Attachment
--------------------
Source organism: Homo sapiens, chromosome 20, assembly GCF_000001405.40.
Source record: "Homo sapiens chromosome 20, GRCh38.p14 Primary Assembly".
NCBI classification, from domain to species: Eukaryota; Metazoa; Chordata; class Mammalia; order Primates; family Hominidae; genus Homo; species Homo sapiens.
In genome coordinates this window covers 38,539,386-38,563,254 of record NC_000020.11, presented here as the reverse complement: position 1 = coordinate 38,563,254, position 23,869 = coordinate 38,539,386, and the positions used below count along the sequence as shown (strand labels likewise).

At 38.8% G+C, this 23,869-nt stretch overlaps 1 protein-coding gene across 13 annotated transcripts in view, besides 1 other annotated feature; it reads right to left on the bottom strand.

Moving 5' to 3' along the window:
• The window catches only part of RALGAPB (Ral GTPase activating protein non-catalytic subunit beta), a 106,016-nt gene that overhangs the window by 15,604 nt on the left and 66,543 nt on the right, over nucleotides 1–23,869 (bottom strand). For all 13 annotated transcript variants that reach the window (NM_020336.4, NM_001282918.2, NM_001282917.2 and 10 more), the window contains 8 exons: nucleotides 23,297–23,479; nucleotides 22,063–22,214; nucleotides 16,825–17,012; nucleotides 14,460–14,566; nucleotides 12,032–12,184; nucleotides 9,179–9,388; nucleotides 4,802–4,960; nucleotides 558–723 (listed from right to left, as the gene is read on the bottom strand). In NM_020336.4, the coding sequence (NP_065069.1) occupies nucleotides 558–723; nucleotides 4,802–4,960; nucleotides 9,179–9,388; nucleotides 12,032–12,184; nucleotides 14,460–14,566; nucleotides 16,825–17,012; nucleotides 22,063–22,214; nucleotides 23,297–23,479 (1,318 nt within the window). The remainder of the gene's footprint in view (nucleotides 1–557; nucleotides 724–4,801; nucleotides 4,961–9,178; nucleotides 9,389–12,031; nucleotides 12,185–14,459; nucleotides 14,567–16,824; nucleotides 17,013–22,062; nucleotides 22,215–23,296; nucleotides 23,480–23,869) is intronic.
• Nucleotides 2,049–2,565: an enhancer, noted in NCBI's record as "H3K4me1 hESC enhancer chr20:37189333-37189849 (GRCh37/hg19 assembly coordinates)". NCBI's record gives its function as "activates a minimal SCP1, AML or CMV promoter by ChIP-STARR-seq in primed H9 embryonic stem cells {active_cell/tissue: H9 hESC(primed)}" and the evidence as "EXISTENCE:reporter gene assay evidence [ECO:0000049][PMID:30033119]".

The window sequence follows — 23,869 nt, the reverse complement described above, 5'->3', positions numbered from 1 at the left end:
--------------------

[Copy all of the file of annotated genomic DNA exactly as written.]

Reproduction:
Source organism: Homo sapiens, chromosome 20, assembly GCF_000001405.40.
Source record: "Homo sapiens chromosome 20, GRCh38.p14 Primary Assembly".
NCBI classification, from domain to species: Eukaryota; Metazoa; Chordata; class Mammalia; order Primates; family Hominidae; genus Homo; species Homo sapiens.
In genome coordinates this window covers 38,539,386-38,563,254 of record NC_000020.11, presented here as the reverse complement: position 1 = coordinate 38,563,254, position 23,869 = coordinate 38,539,386, and the positions used below count along the sequence as shown (strand labels likewise).

At 38.8% G+C, this 23,869-nt stretch overlaps 1 protein-coding gene across 13 annotated transcripts in view, besides 1 other annotated feature; it reads right to left on the bottom strand.

Moving 5' to 3' along the window:
• The window catches only part of RALGAPB (Ral GTPase activating protein non-catalytic subunit beta), a 106,016-nt gene that overhangs the window by 15,604 nt on the left and 66,543 nt on the right, over nucleotides 1–23,869 (bottom strand). For all 13 annotated transcript variants that reach the window (NM_020336.4, NM_001282918.2, NM_001282917.2 and 10 more), the window contains 8 exons: nucleotides 23,297–23,479; nucleotides 22,063–22,214; nucleotides 16,825–17,012; nucleotides 14,460–14,566; nucleotides 12,032–12,184; nucleotides 9,179–9,388; nucleotides 4,802–4,960; nucleotides 558–723 (listed from right to left, as the gene is read on the bottom strand). In NM_020336.4, the coding sequence (NP_065069.1) occupies nucleotides 558–723; nucleotides 4,802–4,960; nucleotides 9,179–9,388; nucleotides 12,032–12,184; nucleotides 14,460–14,566; nucleotides 16,825–17,012; nucleotides 22,063–22,214; nucleotides 23,297–23,479 (1,318 nt within the window). The remainder of the gene's footprint in view (nucleotides 1–557; nucleotides 724–4,801; nucleotides 4,961–9,178; nucleotides 9,389–12,031; nucleotides 12,185–14,459; nucleotides 14,567–16,824; nucleotides 17,013–22,062; nucleotides 22,215–23,296; nucleotides 23,480–23,869) is intronic.
• Nucleotides 2,049–2,565: an enhancer, noted in NCBI's record as "H3K4me1 hESC enhancer chr20:37189333-37189849 (GRCh37/hg19 assembly coordinates)". NCBI's record gives its function as "activates a minimal SCP1, AML or CMV promoter by ChIP-STARR-seq in primed H9 embryonic stem cells {active_cell/tissue: H9 hESC(primed)}" and the evidence as "EXISTENCE:reporter gene assay evidence [ECO:0000049][PMID:30033119]".

The window sequence follows — 23,869 nt, the reverse complement described above, 5'->3', positions numbered from 1 at the left end: